Monday, June 3, 2013
Bleak or bright future for 'Bockers?
By Ian Begley
ESPN paneled a group of 215 NBA reporters, analysts and editors, and asked them to forecast the future of all 30 NBA teams.
The rankings were based on the teams' outlook over the next three seasons.
The consensus on the Knicks? Not so good.
The panel ranked New York 25th out of 30 NBA teams.
That's a dire assessment for a team that finished with the second best record in the Eastern Conference in 2012-13.
The rankings were based on the following five categories: roster (current players and future projections), management (including ownership, the front office and coaching), money (salary cap situation and willingness to spend over the luxury tax), the market's appeal to free agents and the team's future draft picks.
Do you agree with the bleak assessment of the Knicks' future? Or do you think New York's future is bright?
Let's take a look at the factors listed above:
ROSTER: As Kevin Pelton notes in his assessment of the Knicks, for the future forecast, New York probably won't have much opportunity to add a major free agent in the next two years because it is projected to be a luxury-tax payer. As a result, the panel ranked the Knicks' roster 18th out of 30 teams.
Don't look up now, Melo. The Knicks' future doesn't look bright.
The books clear in 2015-16 though, when just Raymond Felton and Steve Novak are under contract. So the Knicks will have an opportunity to completely reshape the roster in the summer of 2015.
Prior to that, there may not be much opportunity for Glen Grunwald to wheel and deal unless he swings a major trade to clear cap space.
MANAGEMENT: The panel ranked Knicks management 21st, but I think that's a little low. Owner James Dolan has made many, many missteps during his tenure, but he deserves credit for ruling in favor of the trade for Carmelo Anthony, and for making a push to sign J.R. Smith. He also made the right call when the Knicks decided not to match the Houston Rockets' offer for Jeremy Lin.
Grunwald has had hits and misses but deserves a higher ranking for building a team that won 54 games. He added players that complemented Anthony well. One other plus for Grunwald? The Knicks should be -- at the very least -- competitive for the next two seasons.
Mike Woodson made his fair share of errors in the postseason, but deserves kudos for the way he navigated through injuries this season to lead the Knicks to a division crown and their first playoff series win since 2000.
MONEY: As stated above, the Knicks' financial situation is less than ideal. The contracts of Anthony, Tyson Chandler and Amar'e Stoudemire have left them little wiggle room.
They are expected to be tax payers for the next two years, so they're unlikely to add any big-money free agents. The new CBA carries a heavy penalty for repeat tax players. So they will have to improve through the draft and by attracting lower-tier free agents to New York. The panel ranks the Knicks' money situation 30th out of 30 teams.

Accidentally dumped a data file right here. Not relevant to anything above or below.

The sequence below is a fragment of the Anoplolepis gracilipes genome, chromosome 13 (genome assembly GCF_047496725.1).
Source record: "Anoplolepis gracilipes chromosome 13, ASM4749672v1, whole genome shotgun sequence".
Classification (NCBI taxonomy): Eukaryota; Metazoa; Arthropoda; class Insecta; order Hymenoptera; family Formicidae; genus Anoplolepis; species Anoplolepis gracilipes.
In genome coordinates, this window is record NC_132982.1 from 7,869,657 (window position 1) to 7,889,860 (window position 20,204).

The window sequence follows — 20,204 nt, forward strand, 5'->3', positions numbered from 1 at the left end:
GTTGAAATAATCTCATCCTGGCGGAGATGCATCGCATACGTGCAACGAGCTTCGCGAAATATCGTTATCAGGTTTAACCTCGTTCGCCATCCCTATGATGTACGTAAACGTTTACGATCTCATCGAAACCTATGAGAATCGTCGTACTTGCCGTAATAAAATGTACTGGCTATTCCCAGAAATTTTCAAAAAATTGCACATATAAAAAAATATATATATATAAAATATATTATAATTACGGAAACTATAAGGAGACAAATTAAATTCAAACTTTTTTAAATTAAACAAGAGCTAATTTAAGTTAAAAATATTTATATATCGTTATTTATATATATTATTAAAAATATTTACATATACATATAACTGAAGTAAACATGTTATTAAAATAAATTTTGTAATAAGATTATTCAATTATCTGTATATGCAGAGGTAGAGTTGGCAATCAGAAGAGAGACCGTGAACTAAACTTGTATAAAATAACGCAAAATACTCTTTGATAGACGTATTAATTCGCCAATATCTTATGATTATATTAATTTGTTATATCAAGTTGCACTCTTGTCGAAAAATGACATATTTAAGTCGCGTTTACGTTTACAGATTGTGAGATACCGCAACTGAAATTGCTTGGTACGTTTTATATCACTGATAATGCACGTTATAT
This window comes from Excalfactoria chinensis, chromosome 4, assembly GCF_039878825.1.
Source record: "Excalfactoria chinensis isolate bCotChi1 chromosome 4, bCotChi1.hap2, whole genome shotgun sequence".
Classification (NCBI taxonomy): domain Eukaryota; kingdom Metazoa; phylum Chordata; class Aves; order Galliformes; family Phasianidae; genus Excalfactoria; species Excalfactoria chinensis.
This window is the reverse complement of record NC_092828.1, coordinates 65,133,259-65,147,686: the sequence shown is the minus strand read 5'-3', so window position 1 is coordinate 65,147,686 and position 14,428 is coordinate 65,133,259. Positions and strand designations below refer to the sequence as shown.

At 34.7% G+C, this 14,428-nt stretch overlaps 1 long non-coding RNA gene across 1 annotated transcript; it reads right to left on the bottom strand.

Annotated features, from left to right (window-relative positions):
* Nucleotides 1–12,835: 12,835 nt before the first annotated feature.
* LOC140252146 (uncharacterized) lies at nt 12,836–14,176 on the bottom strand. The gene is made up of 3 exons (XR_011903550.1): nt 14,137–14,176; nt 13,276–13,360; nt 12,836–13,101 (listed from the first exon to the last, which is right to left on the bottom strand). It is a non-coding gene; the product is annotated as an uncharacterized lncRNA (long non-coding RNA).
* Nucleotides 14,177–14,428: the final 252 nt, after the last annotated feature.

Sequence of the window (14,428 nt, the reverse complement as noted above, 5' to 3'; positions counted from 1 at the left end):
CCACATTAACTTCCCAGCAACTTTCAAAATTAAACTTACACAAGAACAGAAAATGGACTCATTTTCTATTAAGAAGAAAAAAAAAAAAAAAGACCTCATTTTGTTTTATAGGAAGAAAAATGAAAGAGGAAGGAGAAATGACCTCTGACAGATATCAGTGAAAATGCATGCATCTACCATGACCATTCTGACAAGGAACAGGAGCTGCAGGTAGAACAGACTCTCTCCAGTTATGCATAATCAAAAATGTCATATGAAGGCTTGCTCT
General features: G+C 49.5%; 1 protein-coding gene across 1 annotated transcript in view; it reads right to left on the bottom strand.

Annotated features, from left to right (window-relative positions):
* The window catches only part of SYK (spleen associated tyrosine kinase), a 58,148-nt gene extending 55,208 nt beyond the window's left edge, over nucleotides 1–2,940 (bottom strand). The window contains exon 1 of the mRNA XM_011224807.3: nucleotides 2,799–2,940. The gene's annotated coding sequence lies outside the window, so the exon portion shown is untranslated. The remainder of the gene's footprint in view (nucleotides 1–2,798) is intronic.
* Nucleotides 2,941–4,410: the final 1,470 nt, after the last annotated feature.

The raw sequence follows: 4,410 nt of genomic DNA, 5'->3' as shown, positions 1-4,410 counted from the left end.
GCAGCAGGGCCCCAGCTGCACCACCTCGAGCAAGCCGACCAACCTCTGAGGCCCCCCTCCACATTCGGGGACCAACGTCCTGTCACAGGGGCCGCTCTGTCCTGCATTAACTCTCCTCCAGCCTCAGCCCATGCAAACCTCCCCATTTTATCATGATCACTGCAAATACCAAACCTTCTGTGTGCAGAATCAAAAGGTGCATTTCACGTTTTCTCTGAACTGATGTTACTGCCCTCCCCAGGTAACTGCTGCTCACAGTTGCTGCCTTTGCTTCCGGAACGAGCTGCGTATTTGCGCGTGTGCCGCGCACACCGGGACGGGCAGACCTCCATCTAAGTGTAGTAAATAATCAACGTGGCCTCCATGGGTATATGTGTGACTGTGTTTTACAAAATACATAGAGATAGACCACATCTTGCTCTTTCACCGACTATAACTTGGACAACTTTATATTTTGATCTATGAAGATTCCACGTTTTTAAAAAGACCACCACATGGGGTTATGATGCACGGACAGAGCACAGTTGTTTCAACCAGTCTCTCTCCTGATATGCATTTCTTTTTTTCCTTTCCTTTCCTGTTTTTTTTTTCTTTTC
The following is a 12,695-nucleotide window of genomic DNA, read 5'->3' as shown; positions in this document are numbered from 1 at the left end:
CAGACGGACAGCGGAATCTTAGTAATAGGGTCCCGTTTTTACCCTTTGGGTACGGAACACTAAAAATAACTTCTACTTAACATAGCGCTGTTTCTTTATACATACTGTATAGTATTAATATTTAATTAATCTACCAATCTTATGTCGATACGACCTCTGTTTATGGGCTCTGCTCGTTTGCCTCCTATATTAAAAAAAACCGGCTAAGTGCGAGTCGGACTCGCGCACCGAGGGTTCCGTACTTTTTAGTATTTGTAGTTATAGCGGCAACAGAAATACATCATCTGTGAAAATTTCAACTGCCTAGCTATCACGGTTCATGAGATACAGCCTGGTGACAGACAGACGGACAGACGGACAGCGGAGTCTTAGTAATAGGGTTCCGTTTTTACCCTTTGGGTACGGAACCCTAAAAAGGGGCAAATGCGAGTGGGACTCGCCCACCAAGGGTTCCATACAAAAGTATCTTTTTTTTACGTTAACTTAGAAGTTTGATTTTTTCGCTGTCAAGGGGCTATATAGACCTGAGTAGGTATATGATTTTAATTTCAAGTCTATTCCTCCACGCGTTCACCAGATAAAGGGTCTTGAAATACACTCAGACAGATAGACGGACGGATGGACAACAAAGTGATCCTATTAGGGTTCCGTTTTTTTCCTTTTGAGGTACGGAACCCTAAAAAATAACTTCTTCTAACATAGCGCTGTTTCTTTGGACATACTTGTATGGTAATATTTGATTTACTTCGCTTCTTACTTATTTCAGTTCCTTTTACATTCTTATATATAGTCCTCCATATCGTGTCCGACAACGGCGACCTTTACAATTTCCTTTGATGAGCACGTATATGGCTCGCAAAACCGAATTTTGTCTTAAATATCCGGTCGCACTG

MARKET: New York will always be a city that attracts free agents. Between the marketing opportunities, nightlife and media exposure, the Big Apple is a big draw for the biggest stars in sports. But the days of athletes needing to be in a big market to get national recognition are over, so New York has lost a little luster in that regard.
The panel ranks the Knicks' market third, which seems fair to us.
DRAFT: The panel ranked the Knicks' 30th in this category, and rightfully so. The Knicks undoubtedly have the lowest potential to improve through the draft over the next three years of any NBA team.
New York has a first-round pick this year, but has no second-round pick (it's Washington's, via the Chandler sign-and-trade). They have traded their first-round pick in 2014 (to Denver in the Anthony trade) and their second-round pick (to Houston in the Marcus Camby deal). They are slated to receive Oklahoma City's second-round pick in 2014, and there's a small chance they get Sacramento's as well. They have a first-round pick in 2015, but no second-round pick (it went to Houston in the Camby trade). Taking it a step further, Denver has the right to swap first-round picks with the Knicks in 2016 via the Anthony trade and their second-round pick will go to Portland if it falls outside of the first seven selections, a result of the Raymond Felton sign-and-trade.
QUESTION: Given all of the factors above, what do you think of the Knicks' future? Is it bleak or bright?